Router Lifts - the next generation?

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Give a good finish.
UK practice is that shapers have collets, and the ones with the shaft, large head and separate knives are called spindle moulders. My shaper experience has been something of a disappointment, because the edge speed is too slow for optimum cutting. Spindle moulders use the same rpm on a much large cutter diameter, so they're OK.
--
Smert' spamionam

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In defence of that router lift, they also showed a model with the same construction but is mechanically operated, not digital. It was $200 less I believe.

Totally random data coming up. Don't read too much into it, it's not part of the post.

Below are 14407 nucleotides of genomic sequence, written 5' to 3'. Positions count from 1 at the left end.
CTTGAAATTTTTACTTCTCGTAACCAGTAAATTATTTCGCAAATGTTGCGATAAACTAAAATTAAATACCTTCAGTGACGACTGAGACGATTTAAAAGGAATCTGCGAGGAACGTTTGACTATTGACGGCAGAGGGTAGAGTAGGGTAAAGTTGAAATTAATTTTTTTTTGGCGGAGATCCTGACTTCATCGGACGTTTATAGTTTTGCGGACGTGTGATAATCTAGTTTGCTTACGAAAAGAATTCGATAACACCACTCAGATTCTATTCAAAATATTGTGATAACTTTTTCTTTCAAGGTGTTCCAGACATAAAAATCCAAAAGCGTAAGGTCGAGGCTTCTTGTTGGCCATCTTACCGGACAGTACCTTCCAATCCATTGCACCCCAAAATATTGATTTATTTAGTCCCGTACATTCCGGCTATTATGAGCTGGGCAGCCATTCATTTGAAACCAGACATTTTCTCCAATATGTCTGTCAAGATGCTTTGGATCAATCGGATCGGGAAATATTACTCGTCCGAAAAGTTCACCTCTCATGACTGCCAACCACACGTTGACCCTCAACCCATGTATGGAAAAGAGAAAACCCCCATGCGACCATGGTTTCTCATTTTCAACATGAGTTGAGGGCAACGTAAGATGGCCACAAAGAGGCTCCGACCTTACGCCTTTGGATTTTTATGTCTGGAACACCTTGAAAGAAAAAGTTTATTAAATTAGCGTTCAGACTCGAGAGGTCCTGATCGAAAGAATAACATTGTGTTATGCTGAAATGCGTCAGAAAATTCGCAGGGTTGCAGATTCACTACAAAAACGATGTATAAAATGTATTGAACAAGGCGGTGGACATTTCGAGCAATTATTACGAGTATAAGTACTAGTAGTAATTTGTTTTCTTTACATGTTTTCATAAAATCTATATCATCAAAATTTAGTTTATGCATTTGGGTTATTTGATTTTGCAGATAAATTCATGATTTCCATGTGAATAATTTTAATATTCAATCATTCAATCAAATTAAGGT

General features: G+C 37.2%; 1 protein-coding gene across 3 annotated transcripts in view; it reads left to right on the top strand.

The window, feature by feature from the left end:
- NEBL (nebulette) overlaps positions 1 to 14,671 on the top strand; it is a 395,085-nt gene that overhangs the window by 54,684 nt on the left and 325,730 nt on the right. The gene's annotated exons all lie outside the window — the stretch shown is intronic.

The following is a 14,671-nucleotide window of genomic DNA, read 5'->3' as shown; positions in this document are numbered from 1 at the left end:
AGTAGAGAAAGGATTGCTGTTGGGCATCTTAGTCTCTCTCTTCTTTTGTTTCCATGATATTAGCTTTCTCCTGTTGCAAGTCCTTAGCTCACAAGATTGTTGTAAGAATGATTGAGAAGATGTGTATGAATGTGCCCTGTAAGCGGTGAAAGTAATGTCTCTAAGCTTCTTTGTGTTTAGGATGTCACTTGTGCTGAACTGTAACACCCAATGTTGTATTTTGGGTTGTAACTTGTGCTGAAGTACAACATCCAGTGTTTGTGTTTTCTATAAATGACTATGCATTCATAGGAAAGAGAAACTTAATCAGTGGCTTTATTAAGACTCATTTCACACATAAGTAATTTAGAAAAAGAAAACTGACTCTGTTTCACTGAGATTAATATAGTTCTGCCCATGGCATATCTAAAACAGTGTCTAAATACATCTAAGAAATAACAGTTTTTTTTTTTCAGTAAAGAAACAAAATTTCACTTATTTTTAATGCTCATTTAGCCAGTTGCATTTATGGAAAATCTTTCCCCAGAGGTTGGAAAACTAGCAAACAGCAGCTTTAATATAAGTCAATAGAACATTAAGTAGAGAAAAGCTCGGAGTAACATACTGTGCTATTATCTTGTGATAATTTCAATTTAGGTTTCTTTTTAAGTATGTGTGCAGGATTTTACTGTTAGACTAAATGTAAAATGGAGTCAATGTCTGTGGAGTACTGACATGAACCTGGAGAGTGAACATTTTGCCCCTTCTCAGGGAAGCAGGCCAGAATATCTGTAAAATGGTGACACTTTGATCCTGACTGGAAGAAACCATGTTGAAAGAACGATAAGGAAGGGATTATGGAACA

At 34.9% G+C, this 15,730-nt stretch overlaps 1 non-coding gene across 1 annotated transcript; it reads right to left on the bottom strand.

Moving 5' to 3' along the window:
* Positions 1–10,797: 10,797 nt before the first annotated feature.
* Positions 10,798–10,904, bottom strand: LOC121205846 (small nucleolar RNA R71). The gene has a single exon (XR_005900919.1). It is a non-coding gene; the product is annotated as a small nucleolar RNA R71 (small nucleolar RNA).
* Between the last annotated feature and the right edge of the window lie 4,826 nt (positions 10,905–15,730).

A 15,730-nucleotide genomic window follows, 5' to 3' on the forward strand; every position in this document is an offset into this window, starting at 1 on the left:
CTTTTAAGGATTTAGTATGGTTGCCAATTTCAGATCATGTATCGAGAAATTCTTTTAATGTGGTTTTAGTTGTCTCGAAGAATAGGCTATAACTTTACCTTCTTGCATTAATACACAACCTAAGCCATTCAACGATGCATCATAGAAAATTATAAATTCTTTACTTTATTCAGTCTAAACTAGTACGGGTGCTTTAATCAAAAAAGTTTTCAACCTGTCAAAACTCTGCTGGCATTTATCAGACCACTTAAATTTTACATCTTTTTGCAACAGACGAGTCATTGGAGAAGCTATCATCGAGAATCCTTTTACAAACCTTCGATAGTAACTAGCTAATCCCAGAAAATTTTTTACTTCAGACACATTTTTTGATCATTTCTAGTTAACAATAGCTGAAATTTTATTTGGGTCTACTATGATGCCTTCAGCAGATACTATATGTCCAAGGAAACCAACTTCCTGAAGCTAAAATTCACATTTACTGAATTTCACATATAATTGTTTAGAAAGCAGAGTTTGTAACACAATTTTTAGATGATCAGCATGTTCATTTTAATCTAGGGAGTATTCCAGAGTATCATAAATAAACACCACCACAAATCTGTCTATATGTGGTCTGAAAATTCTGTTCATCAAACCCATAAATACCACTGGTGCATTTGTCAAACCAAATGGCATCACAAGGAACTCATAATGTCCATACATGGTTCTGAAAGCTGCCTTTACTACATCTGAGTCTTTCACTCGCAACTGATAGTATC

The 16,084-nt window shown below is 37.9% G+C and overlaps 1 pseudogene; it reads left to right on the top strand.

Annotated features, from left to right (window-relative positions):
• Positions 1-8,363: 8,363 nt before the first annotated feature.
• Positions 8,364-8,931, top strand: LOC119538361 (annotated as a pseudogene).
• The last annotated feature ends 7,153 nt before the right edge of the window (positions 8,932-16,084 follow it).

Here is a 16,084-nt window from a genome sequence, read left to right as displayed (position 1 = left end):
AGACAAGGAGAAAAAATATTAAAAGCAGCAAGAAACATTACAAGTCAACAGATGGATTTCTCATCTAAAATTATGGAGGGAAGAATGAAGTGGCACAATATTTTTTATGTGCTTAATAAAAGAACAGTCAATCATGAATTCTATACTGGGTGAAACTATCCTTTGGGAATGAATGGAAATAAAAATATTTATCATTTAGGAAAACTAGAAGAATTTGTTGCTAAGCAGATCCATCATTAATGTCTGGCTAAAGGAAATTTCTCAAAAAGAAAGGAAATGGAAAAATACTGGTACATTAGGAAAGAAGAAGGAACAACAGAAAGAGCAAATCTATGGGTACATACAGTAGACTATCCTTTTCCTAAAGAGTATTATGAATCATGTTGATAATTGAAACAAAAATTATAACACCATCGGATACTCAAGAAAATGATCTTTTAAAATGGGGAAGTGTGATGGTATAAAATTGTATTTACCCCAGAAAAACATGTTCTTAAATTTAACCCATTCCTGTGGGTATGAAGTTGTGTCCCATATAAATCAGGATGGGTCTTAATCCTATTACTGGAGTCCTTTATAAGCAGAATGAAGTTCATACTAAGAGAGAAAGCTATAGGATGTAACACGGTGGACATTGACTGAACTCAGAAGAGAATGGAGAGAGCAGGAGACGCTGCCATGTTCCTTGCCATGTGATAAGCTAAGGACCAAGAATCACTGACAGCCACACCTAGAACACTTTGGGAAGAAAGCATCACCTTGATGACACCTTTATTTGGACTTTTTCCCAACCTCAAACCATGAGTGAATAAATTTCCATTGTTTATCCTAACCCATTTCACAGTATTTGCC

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IMHO still too high. You can buy a new router with router lift features built in, in the $300 range.
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You are correct; plenty of negative comments were made. And yes, the Jessem should be compared to the PRL.
David
Never Enough Money wrote:

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You will get more variation from other factors. Your Router / Lift combination doesn't have to be super accurate. A slight warp in the board, a little sawdust under it or between the fence, some flex on the tabletop or fence, sanding, effects of humidity, etc. will negate the accuracy to 1/1000" from any tool. And, what about the rest of your project? Anything you cut with other tools will be less accurate, and as soon as you start sanding.....